Strategy and Competitiveness in Latin American Markets

Strategy and Competitiveness in Latin American Markets

The Sustainability Frontier

Edited by Urs P. Jäger and Vijay Sathe

Using a combination of thorough research and practical examples, Strategy and Competitiveness in Latin American Markets explains how the concept of the sustainability frontier that the book develops resolves the long-running debate on whether sustainability requires tradeoffs or not. Through its exploration of a variety of sustainability challenges and opportunities, along with various sustainability models, the authors show how the sustainability frontier can be expanded through disruptive innovation, the building of new skills and by other means to secure no-trade off solutions.

Chapter 11: Shared value

Dane Smith and Mark Kramer

Subjects: business and management, management and sustainability, strategic management


Latin America has experienced phenomenal economic growth in recent years, propelled by high demand for the region’s commodity exports, increasing levels of foreign investment and an increase in the size of the middle class. But despite a growth rate that has outpaced that of North America and Europe, there is increased questioning of the legitimacy of market-based economies. Widespread economic growth has not solved persistent social ills, and much of the population does not see a link between GDP growth and widespread prosperity. Companies point to the new jobs they create and the taxes they pay, but many in society see companies as exporting natural resources and capturing profits, and leaving behind few long-term benefits. The conflict between the business sector and the rest of society is reflected in rising social tensions and well-publicized demonstrations across the region in countries ranging from Peru to El Salvador to Brazil. Shared value offers companies in Latin America opportunities to increase their competitiveness and profitability by helping to solve social problems. Shared value points toward a way that companies can grow and thrive while contributing to an improved quality of life for the broader Latin American populace and helps diminish the social conflict that so much of Latin America is facing.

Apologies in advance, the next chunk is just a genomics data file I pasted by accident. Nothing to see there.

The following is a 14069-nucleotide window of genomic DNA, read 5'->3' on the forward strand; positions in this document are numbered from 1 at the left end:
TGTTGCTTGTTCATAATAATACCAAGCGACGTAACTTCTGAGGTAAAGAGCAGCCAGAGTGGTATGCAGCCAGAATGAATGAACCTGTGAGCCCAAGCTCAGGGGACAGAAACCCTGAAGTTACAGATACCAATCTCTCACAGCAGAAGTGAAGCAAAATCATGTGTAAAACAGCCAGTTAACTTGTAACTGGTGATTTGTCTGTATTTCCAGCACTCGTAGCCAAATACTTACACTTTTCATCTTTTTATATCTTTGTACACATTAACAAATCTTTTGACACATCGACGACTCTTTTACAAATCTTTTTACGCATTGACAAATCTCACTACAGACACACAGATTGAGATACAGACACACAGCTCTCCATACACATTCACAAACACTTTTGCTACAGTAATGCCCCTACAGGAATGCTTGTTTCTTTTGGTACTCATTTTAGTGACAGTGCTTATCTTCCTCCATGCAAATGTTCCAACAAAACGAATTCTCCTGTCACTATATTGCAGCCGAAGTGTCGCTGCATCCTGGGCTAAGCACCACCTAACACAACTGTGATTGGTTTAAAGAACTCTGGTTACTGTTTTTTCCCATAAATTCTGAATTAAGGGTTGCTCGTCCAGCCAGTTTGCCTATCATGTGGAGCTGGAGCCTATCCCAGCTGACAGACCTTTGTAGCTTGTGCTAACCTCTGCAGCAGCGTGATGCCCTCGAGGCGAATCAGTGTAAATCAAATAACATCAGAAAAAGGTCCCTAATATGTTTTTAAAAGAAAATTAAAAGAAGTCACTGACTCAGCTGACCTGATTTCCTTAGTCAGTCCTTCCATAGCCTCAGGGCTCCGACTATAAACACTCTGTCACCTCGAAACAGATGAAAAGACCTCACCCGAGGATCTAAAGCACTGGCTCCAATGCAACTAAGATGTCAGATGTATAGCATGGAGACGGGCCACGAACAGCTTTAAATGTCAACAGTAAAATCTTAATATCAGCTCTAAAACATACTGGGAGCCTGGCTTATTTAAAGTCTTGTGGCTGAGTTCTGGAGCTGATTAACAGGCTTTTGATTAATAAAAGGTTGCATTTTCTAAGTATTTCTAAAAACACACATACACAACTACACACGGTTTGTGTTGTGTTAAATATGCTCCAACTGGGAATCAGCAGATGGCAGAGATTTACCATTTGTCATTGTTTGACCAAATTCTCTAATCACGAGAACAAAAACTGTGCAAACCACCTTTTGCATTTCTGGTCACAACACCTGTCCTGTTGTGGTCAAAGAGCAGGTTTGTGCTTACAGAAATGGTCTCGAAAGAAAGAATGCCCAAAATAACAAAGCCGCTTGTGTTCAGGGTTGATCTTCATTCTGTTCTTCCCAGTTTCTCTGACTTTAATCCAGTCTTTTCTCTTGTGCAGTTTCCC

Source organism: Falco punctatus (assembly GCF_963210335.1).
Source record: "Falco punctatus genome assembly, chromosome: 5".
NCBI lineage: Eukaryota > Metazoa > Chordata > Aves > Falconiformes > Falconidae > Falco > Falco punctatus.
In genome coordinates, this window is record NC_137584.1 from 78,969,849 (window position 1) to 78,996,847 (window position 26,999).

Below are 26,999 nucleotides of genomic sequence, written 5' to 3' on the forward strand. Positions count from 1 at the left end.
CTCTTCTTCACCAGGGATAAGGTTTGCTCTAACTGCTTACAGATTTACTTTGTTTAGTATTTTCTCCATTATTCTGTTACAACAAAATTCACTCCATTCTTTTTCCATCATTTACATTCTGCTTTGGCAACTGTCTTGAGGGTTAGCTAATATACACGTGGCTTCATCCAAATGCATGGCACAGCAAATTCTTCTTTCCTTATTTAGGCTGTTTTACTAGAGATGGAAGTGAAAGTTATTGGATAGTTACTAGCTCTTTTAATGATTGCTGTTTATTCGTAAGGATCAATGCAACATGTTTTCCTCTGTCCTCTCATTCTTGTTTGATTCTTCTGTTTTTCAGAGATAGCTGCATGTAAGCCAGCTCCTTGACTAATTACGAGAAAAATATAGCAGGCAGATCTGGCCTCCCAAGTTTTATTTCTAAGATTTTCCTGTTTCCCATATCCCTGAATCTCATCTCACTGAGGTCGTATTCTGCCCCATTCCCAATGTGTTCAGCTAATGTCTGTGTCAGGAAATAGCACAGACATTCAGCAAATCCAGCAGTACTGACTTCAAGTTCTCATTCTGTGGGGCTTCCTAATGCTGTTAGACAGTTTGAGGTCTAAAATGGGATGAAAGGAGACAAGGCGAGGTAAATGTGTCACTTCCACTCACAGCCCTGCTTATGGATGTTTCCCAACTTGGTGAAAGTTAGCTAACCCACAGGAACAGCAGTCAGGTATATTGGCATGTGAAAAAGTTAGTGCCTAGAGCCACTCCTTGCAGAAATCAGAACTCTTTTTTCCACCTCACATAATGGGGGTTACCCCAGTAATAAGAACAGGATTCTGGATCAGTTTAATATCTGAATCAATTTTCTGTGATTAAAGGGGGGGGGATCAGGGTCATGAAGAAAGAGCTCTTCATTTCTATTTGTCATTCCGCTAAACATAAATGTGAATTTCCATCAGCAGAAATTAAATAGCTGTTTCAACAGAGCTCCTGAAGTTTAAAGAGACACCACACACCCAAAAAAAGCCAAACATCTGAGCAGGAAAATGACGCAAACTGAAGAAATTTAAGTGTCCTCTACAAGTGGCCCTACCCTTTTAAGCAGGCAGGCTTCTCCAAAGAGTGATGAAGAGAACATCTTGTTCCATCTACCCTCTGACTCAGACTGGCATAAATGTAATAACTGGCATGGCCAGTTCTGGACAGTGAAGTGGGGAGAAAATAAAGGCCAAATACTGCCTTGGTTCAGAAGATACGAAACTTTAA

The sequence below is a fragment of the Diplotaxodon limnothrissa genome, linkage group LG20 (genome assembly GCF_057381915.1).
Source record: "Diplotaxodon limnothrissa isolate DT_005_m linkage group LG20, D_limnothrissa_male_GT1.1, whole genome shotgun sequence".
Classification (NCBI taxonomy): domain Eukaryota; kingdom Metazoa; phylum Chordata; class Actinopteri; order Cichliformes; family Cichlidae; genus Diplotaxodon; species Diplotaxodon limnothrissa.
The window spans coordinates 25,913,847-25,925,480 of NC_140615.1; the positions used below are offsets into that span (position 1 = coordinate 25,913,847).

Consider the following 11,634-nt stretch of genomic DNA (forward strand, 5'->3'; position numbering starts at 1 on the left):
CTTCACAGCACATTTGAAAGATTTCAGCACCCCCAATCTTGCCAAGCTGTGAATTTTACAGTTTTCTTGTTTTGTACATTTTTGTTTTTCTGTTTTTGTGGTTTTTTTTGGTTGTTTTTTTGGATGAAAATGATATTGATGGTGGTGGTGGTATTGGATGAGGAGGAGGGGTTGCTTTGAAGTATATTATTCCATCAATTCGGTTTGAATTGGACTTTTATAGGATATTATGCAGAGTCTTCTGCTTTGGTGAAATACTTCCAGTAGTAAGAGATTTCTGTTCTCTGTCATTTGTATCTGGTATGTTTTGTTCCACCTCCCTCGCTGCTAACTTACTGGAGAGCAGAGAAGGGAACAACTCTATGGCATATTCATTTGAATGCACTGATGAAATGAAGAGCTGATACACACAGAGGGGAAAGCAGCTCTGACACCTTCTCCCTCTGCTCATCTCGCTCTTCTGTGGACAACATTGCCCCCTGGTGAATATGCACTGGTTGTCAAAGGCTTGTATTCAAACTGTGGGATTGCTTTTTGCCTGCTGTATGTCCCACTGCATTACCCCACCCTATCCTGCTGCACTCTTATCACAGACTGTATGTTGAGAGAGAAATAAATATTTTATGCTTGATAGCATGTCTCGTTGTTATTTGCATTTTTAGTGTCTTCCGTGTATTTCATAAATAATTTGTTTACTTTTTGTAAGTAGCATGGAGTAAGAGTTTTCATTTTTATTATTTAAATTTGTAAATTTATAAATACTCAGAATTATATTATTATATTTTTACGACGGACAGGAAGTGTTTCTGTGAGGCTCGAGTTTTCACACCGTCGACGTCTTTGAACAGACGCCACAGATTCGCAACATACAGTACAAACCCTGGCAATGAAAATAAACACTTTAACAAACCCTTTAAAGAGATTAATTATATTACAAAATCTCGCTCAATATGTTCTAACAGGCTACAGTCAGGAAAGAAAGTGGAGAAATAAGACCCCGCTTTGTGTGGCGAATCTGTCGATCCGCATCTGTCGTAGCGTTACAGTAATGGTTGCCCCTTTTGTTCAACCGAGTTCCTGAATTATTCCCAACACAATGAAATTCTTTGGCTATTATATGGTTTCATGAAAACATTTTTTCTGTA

You are not authenticated to view the full text of this chapter or article.

Elgaronline requires a subscription or purchase to access the full text of books or journals. Please login through your library system or with your personal username and password on the homepage.

Non-subscribers can freely search the site, view abstracts/ extracts and download selected front matter and introductory chapters for personal use.

Your library may not have purchased all subject areas. If you are authenticated and think you should have access to this title, please contact your librarian.

Further information